Two weekends ago, I ran the Brooklyn Half-Marathon, which I was super excited about because pretty much everyone who runs it loves it. You start running by Prospect Park, then continue down Ocean Parkway until you hit the finish line at Coney Island.
This was my fifth half-marathon, so I’m comfortable with working up to that distance. And I’m constantly interviewing trainers, so I get to ask them questions about my latest training routines as soon as they pop into my head.
I’d like to think that I train smart for race day—I know what to eat, what to wear, how much to sleep, and what to drink to feel prepared. But this time, pretty much everything was thrown for a loop. I made every mistake the experts tell you not to make, and to be honest, I was pretty concerned about how things would go considering how diligent I’ve always been in the past.
Even though I've run enough half-marathons to know my body can handle the distance, I always have a bit of a nagging voice in my head that says, What if I can't? I mean, who doesn't feel a little anxiety when they're about to run a race? There is absolutely no shame in walking—some run coaches even recommend taking walk breaks to get a better time—but the truth is, I'm competitive and sometimes hard on myself. I want to run the whole thing, get a personal record (PR) every single time, and finish feeling like a million bucks. Possible? No. But that doesn't stop me from always thinking it.
This time, knowing that I was not totally prepared and didn't follow my pre-race routines to a T made me really anxious. I usually know what to expect, but this time, anything could happen. My time was not going to be my best, and that was kind of hard to swallow.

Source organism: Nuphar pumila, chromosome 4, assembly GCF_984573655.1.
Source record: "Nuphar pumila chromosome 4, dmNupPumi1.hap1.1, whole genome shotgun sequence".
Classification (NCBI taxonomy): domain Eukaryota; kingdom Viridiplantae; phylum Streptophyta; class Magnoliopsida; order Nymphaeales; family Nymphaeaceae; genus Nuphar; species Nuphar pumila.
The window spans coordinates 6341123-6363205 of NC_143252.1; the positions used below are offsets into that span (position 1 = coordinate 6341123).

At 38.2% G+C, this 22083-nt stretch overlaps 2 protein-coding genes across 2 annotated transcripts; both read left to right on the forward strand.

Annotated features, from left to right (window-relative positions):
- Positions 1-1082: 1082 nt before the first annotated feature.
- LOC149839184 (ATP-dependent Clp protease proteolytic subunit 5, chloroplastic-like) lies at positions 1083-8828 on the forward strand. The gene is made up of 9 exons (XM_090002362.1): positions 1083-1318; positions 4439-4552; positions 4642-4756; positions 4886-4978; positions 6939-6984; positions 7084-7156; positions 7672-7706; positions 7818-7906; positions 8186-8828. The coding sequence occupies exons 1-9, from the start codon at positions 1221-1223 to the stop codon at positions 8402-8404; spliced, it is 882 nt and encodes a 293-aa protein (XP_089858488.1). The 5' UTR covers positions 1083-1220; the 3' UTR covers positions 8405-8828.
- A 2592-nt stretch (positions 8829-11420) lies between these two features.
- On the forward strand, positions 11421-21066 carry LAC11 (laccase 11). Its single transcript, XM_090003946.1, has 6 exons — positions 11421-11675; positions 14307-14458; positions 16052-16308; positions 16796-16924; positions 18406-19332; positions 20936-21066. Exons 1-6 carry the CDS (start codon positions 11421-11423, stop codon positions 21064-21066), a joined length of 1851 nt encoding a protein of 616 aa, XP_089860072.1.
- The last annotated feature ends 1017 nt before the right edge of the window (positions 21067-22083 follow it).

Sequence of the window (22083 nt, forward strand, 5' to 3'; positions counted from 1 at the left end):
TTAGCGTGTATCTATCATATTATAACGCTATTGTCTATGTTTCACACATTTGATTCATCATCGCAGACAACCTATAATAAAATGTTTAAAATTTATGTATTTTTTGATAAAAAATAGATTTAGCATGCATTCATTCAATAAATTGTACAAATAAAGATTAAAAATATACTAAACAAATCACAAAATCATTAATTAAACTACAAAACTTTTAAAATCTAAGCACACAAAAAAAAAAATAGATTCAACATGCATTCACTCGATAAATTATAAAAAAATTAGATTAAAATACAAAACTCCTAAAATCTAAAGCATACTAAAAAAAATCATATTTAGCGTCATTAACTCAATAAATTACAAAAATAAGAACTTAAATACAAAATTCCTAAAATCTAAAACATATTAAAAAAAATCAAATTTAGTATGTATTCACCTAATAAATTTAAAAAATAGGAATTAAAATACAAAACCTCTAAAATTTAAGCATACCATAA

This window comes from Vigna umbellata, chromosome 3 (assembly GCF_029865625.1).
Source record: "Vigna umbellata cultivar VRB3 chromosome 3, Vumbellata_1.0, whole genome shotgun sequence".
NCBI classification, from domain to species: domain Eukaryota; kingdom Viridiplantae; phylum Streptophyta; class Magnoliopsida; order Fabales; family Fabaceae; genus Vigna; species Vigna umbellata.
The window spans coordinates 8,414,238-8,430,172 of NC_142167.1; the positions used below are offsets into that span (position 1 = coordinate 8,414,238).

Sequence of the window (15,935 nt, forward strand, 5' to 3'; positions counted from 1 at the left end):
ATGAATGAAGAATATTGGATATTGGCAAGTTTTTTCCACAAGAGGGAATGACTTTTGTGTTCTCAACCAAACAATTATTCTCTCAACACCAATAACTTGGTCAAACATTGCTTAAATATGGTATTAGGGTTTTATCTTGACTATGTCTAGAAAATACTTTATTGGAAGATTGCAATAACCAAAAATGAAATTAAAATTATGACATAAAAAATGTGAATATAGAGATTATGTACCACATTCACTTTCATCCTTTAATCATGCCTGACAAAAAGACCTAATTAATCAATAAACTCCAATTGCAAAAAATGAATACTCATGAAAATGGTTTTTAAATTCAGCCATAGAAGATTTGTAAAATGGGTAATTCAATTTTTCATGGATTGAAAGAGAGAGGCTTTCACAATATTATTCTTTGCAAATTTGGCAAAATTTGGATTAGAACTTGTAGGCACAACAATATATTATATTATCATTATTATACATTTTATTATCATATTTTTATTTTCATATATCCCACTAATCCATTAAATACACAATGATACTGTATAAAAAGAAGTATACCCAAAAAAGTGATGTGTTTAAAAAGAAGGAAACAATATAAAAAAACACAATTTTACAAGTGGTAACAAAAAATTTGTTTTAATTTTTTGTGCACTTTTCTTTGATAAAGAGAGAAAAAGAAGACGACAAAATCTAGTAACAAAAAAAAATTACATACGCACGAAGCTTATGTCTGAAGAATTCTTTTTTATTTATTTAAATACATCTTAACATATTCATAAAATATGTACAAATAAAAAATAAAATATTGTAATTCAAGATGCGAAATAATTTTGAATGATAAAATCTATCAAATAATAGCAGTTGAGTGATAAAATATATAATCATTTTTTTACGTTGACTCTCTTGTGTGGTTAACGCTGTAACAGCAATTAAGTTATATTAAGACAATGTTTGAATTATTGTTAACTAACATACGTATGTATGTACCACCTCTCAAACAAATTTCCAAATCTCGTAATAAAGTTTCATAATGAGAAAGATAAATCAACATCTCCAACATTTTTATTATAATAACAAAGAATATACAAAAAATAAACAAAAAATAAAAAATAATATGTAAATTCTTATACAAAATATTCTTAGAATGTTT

Regardless, I still got myself up the morning of the race and mentally prepared myself to run. And I'm glad I did: I learned an important lesson and the race was a success—despite a few minor roadblocks.
Before I get into what happened on race day, let me explain all the training mistakes I made, starting with: I cut my training too short.
I usually start training about eight weeks before a half-marathon so I can work my long runs up to 10-milers, plus have a taper week where I dial back, relax, and mentally prep for race day. This time was slightly different, thanks to an unexpected injury.
I had just finished up another race when my foot started acting funny. Wearing heels at work gave me this bizarre pain in the bottom of my foot. Of course I didn’t go get it checked out like I should have. But after two weeks of staying off it (as much as I could living in a city where I walk everywhere), I woke up one morning and it felt better. I still have no idea what it was, or why it happened, but I do know it cost me two precious training weeks.
While every training plan is different, I have always done one 10-mile run before race day. That’s how I know my body’s prepared, and if it's not, I figure I can always walk the last three miles. This time I was supposed to do my final long run on Mother's Day weekend, and it poured rain most of the weekend. I ended up only running 6.2 miles, which left me feeling really unprepared.
Then, the week of the race I decided to take up a new sport...in a different time zone.
The Tuesday before the race, I flew out to Palo Alto, California, to test out Specialized Bike’s new e-bikes for work. I ran the day I landed, and then spent the next two days sitting on a bike. While biking is excellent cross-training, I haven’t been on a real bike in a while, so my glutes were super sore for a few days.
Initially, I thought to myself, An e-bike is totally fine because I’ll barely have to pedal. The catch? When one editor told us he wasn’t even using the motor and was pedaling the whole thing himself, the competitor in me had to try it too. So I ended up putting in 50-plus miles on a bike (sometimes with the motor on, and sometimes with it off, but always pedaling) three days out from race day—usually during this time, I’m tapering.